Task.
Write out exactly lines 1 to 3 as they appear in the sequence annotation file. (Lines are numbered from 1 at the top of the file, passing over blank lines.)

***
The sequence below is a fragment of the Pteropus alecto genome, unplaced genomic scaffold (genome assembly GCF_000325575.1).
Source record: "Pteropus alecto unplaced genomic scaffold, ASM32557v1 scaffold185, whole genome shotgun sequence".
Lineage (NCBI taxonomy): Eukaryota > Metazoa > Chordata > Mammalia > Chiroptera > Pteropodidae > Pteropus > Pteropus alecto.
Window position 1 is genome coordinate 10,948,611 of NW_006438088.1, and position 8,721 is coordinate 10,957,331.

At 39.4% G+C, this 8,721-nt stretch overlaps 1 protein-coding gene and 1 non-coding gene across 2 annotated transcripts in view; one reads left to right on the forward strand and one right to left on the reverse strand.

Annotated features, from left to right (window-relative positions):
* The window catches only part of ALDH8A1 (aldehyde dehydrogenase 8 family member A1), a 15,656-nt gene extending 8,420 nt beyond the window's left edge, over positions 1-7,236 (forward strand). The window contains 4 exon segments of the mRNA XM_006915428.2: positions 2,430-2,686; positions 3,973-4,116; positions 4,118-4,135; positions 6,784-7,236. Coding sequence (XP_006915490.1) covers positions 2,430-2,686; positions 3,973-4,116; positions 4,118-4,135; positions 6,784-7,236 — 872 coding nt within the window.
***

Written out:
The sequence below is a fragment of the Pteropus alecto genome, unplaced genomic scaffold (genome assembly GCF_000325575.1).
Source record: "Pteropus alecto unplaced genomic scaffold, ASM32557v1 scaffold185, whole genome shotgun sequence".
Lineage (NCBI taxonomy): Eukaryota > Metazoa > Chordata > Mammalia > Chiroptera > Pteropodidae > Pteropus > Pteropus alecto.